Drug Information Services Today: Current Role and Future Perspectives in Rational Drug Therapy

Polypharmacy is a huge topic in the healthcare field. Many patients today have the belief that we are all over-medicated and for this reason some patients feel as if they can not trust certain healthcare professionals. This article takes into consideration the idea of polypharmacy and the physicians’ inability to locate and interpret the wealth of drug information that exists. It’s a huge challenge to take so many different studies or clinical trials and compile this information into clinically relevant guidelines. The article states that a physician may spend a mean time of 29 hours per week reading relevant journal articles. Drug Information Centers or DICs have now been established that are staffed by pharmacists and other drug specialists to aid in the answering of drug-related questions. These centers take the patients’ comorbidities, organ function, and other specific patient characteristics into consideration when providing information to healthcare providers.

I think Drug Information Centers are a great tool for physician use. It is absolutely imperative that each member of the healthcare team understands the implications of the amount of drugs available on the market today versus a few decades ago. While clinical guidelines do exist, drug therapy should remain as a case-by-case basis where the healthcare professional takes individual’s characteristics into consideration when selecting appropriate treatment. How do you think the pharmacist can better assert themselves as the “drug expert” of the healthcare team? We need to act as a liaison between the patient and doctor, but this isn’t always an easy or recognized role.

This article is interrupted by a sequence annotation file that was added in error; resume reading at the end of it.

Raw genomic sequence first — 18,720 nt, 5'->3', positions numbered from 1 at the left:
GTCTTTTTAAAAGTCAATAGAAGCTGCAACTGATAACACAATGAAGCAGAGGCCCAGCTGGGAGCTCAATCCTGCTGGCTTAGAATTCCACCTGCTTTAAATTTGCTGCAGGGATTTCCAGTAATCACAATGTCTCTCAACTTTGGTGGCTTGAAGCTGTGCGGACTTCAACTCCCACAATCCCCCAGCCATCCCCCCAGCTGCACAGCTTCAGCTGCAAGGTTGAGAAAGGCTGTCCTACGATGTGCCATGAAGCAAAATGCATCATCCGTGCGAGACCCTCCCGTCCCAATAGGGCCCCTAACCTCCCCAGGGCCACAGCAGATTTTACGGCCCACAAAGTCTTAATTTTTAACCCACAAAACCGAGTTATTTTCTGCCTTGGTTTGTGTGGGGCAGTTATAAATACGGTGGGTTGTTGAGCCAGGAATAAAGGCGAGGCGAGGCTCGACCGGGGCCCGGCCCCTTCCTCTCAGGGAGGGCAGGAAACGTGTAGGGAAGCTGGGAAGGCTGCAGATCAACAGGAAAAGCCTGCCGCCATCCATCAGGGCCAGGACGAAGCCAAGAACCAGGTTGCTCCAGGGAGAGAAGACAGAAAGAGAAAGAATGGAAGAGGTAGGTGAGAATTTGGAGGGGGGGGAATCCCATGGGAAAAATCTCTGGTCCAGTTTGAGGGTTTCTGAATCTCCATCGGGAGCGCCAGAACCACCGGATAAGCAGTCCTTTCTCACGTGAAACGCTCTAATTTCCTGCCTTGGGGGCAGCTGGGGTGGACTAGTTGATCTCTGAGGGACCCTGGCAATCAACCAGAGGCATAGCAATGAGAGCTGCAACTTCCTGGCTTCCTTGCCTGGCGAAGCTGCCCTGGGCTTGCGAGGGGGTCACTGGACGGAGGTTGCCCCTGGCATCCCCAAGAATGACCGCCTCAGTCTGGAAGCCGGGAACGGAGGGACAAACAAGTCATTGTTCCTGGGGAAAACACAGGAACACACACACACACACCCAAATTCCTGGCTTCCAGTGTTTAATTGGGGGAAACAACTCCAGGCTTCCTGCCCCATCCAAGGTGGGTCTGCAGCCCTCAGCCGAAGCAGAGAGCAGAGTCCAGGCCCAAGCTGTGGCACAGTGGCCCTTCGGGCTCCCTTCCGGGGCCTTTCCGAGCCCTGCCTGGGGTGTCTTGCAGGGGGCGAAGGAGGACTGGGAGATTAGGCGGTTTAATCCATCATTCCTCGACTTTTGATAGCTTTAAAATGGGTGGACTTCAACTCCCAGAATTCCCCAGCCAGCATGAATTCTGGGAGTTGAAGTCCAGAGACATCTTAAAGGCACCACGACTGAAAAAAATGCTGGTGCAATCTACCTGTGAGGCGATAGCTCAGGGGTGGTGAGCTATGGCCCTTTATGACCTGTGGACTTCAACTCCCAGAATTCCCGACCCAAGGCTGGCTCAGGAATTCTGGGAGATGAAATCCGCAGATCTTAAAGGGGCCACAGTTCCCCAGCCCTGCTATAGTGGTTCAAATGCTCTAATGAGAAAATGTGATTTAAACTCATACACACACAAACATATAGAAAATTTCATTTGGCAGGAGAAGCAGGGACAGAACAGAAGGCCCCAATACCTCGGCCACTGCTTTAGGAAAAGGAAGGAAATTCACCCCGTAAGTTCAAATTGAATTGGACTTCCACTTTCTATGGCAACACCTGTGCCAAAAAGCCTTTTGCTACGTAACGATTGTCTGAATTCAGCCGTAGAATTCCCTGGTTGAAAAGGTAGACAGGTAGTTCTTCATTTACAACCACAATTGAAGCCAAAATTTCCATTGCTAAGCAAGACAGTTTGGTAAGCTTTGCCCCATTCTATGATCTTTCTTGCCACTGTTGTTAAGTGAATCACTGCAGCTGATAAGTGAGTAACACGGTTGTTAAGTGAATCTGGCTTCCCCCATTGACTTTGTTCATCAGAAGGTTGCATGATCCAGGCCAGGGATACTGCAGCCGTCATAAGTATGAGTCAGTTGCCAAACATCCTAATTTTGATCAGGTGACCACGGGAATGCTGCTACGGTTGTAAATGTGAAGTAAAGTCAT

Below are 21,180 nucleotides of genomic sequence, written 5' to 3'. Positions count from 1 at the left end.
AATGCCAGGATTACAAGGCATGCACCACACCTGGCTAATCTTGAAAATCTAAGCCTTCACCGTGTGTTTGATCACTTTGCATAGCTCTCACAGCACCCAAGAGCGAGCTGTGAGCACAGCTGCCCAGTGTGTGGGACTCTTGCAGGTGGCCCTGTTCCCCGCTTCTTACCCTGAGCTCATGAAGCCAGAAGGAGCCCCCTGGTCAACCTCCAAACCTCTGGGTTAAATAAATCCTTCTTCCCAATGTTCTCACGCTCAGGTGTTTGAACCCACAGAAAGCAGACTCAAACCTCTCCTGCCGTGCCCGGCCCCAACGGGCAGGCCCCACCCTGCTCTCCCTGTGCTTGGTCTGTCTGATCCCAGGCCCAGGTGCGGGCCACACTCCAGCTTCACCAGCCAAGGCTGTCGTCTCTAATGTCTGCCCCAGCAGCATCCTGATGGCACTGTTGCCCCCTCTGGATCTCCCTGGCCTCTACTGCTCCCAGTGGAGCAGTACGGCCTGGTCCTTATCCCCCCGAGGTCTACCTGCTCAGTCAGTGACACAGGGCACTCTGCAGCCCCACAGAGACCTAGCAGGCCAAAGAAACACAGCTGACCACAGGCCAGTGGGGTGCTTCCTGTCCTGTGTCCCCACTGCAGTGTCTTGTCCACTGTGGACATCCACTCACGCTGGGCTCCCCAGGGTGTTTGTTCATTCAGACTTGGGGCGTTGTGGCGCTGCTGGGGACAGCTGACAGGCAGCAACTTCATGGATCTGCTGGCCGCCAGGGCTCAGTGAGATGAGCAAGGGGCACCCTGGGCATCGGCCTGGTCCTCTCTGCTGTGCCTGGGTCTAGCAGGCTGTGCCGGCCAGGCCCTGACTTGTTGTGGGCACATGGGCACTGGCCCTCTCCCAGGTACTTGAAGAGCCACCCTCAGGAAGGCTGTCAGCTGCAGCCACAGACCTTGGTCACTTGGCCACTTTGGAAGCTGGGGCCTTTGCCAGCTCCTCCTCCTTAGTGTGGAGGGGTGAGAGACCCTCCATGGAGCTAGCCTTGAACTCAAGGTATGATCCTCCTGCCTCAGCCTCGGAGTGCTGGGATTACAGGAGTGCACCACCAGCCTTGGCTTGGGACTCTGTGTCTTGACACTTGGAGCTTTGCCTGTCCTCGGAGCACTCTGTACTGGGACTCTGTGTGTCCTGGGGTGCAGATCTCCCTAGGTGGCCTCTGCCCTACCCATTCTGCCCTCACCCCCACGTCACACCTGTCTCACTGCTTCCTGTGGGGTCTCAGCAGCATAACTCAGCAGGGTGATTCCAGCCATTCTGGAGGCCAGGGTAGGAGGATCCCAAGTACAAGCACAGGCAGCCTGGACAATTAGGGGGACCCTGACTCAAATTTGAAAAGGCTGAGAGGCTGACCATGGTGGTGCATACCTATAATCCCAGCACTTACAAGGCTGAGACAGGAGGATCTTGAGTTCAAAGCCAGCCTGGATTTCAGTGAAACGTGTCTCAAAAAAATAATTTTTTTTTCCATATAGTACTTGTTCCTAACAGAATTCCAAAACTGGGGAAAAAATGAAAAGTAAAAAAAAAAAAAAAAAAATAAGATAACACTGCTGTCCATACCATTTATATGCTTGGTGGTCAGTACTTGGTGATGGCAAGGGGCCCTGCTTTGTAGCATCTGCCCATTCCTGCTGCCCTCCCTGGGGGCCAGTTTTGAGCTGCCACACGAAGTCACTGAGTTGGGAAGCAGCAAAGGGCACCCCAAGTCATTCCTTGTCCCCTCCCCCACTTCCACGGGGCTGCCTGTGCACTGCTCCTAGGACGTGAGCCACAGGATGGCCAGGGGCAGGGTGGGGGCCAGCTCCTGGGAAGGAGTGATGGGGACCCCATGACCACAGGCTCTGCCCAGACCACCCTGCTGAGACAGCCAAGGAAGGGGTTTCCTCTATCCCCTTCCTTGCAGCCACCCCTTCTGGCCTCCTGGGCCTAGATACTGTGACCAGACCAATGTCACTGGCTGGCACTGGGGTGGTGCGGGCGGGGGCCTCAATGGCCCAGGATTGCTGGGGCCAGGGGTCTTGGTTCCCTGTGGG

Reppe L, Spigset O, Schjott J. Drug Information Services Today: current role and future perspectives in rational drug therapy. Elsevier B.V. 2015.

http://www.sciencedirect.com.pitt.idm.oclc.org/science/article/pii/S0149291816000047

1 thought on “Drug Information Services Today: Current Role and Future Perspectives in Rational Drug Therapy”

  1. Thanks for the shout out to DI specialists! Unfortunately, the state of DI centers in the US is not that positive. I heard that there is an ongoing survey to find current DI centers. I have a feeling that the numbers will be low. The dawn of technology and the perception that point of care resources through the library are sufficient for practitioners have led to the closure of numerous centers across the country. In fact, the DI center at UPMC closed in 2012. I echo that these DI skills are so important for pharmacists to have in all settings to aid in their valuable contributions to the healthcare team.

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